A pair of Dixie powerhouses will meet Monday night to determine who finishes the college football season No. 1. Anticipation abounds in the Land of Cotton, but many of the rest of us will look away.
The problem is history, as in the very recent history of the SEC: Alabama didn’t even qualify for the conference championship game. Georgia won it by beating a higher-ranked Auburn team that had trounced the Bulldogs, 40-17, three weeks earlier.
An ideal national championship lines up opponents from, say, opposite sides of the Mississippi River. But the peculiarities of an imperfect four-team playoff have produced a showdown between regional neighbors separated by an Interstate 20 stretch of 272 miles and several thousand Waffle Houses.
That there is little fanfare elsewhere can be blamed on one man who may or may not be watching Monday might. His name is Lincoln Riley. He coaches the Oklahoma Sooners, who would have given the game some star power with the presence of Heisman Trophy winning quarterback Baker Mayfield.
Mayfield is a dynamic talent and something of a loud-mouthed brat, which means he’s adored by fans of his own school and loathed by everybody else. In other words, the kind of player capable of turning a provincial duel for bragging rights into must-see TV.
But Mayfield is out of the picture, and that’s on Riley. His inexplicable strategy in the first semifinal game led to Georgia’s 54-48 Rose Bowl victory.
Most coaching decisions that backfire appear flawed only in hindsight. The cliche is true: It’s easy to second guess. But every once in a while, a coaching decision is so dumb, so stunningly bizarre, it doesn’t require a second guess. Riley’s stupidity was evident in real time.
Through the first 29 minutes and 54 seconds of the Rose Bowl, Oklahoma humiliated Georgia. On what should have been the final offensive series before halftime, the Sooners extended their lead to 31-14 on a gadget-play pass a very alone Mayfield caught in the end zone. Mayfield being Mayfield, he celebrated the touchdown by fist-bumping those teammates he didn’t head-butt, all while working the Oklahoma fans into a frenzy. I don’t think he posed for any photos with newlyweds on his way back to the sideline, but he may have signed an autograph or two.
The Sooners were putting on a show for the ages, on a pace to roll up 60 points against a defense that had given up all of 172 points in 13 games prior. With 6 seconds on the first-half clock, all that remained for Oklahoma was to kick off, trusting it could prevent a 95-yard touchdown return.
Riley didn’t have that trust. He called for a squib kick that Georgia pounced on at midfield. The Bulldogs now had 5 seconds to get something going, a task complicated by the fact offensive coordinator Jim Chaney was in an elevator car, en route from the coaches box to the locker room.
Receivers coach James Coley dialed up a quick sideline pass that gained 9 yards to the Oklahoma 37. With one second left, head coach Kirby Smart determined a 54-yard field goal attempt a more reasonable option than a Hail Mary lob.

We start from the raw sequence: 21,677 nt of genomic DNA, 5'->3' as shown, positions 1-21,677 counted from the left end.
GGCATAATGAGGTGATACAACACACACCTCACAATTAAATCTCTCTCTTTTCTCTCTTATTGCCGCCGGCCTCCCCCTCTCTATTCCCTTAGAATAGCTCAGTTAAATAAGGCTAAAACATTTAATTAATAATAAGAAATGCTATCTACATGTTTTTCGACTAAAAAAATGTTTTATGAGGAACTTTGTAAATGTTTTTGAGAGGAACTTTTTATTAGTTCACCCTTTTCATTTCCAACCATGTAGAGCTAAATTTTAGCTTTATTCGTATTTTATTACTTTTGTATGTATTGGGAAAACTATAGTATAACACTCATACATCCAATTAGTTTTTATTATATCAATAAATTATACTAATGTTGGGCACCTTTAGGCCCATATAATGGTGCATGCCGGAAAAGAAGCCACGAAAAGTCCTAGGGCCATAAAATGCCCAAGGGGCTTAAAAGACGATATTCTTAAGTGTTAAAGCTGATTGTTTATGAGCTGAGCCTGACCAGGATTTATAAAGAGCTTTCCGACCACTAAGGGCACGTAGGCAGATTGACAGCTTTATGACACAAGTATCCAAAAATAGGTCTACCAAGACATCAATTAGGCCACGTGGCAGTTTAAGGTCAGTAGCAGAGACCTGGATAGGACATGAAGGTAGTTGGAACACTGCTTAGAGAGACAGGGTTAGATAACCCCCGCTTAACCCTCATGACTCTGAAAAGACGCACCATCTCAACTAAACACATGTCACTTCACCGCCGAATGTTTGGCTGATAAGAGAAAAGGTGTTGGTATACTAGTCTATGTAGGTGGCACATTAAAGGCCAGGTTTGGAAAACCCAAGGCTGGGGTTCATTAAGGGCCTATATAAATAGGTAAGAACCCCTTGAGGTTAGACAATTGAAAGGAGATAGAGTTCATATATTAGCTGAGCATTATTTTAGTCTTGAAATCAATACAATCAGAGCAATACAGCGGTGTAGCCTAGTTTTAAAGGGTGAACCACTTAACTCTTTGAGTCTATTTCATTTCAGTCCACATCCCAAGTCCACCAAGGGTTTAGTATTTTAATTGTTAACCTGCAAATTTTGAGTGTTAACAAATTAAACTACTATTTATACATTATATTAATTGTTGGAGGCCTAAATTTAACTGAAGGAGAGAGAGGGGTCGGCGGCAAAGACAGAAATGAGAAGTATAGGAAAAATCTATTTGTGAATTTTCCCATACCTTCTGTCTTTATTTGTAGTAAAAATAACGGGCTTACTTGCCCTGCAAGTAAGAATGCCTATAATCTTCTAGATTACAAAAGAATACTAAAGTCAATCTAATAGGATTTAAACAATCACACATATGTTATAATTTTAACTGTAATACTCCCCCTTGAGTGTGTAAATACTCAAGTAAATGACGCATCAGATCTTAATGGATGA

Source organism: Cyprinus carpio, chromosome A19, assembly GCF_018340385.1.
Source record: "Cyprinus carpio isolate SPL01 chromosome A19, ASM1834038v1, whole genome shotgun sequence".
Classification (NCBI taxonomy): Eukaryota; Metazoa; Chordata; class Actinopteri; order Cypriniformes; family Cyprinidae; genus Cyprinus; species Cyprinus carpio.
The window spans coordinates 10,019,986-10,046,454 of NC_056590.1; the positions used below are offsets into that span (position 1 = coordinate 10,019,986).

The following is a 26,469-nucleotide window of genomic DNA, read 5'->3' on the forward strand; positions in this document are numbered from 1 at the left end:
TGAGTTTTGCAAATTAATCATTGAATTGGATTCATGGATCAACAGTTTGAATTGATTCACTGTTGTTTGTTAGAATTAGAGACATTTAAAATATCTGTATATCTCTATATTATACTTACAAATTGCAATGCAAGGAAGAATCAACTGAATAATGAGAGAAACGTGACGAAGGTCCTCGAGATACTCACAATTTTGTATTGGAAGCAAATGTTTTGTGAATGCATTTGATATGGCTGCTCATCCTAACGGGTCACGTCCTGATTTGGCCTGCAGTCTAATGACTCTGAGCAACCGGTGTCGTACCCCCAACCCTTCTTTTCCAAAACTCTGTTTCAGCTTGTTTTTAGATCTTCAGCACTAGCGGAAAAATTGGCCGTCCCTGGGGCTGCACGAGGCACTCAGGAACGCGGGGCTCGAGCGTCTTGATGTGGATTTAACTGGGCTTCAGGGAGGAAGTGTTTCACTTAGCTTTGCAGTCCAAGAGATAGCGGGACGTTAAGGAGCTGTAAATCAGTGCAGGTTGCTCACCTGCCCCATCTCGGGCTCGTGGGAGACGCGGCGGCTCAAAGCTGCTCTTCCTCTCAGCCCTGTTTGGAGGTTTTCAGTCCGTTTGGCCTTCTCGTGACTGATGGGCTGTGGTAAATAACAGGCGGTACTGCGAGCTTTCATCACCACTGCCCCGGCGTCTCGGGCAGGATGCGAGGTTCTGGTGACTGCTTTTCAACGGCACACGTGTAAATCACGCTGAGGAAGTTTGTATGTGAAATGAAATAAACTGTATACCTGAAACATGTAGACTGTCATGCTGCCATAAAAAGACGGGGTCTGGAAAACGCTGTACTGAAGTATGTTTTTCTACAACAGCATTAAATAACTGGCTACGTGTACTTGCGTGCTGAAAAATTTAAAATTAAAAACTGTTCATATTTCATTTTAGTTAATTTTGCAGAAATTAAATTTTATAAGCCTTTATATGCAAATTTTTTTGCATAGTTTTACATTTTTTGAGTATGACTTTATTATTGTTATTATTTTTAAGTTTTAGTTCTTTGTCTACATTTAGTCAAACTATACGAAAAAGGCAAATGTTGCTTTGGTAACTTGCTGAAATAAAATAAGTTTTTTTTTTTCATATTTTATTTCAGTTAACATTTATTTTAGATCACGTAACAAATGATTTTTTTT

The kicker, Rodrigo Blankenship, never had converted a field goal from such a daunting distance. For that matter, no kicker in the history of the Rose Bowl had converted a field goal from such a daunting distance.
But Blankenship’s kick was strong and true, and Georgia’s deficit suddenly was down to two scores. Instead of trudging into the locker room for a tough-love halftime lecture, the Bulldogs were buoyed by the sense they had survived Hurricane Baker.
“That probably gave them a little bit of juice,” Riley acknowledged afterward.
Probably gave them a little bit of juice? Ya think? The three-point gift Oklahoma donated proved to be the difference in a game that went into two overtimes.
So here we are, left to watch SEC rivals, from different SEC divisions, that don’t sustain the rivalry on a year-to-year basis. Alabama’s most intense foe is Auburn. Georgia’s most intense foe is Florida.
Of the 63 games between the Crimson Tide and the Bulldogs, one stands out because of bombshell accusations made six months after Alabama’s 35-0 victory in 1962.
“The Story of a College Football Fix: A shocking report of how Wally Butts and “Bear” Bryant rigged a game last fall,” blared a 1963 headline in the Saturday Evening Post.
While making a local phone call, Atlanta businessman George Burnett had gotten connected to a long-distance conversation between Butts, the Georgia coach, and Bryant. Burnett recognized the voices and determined Butts was relaying inside information to his counterpart.
Burnett jotted down notes obtained by the Saturday Evening Post. It published the story of “the fix.” Butts and Bryant sued for libel damages and won, essentially putting the Post out of business.
It’s a fascinating case — there’s no doubt George Burnett inadvertently eavesdropped on a suspicious conversation between two of the South’s most acclaimed football coaches — but don’t expect a warm and fuzzy recounting of the episode during the ESPN telecast Monday night.
Expect, instead, lots of blathering about two teams that don’t like each other, teams from the same neighborhood challenged to assert dominance.
A prediction? We’re living in Nick Saban’s world. Betting against him is like betting against the giant python in any YouTube animal-confrontation video. Make it Alabama 24, Georgia 20, it will amount to a four-hour SEC infomercial.
I miss Baker Mayfield.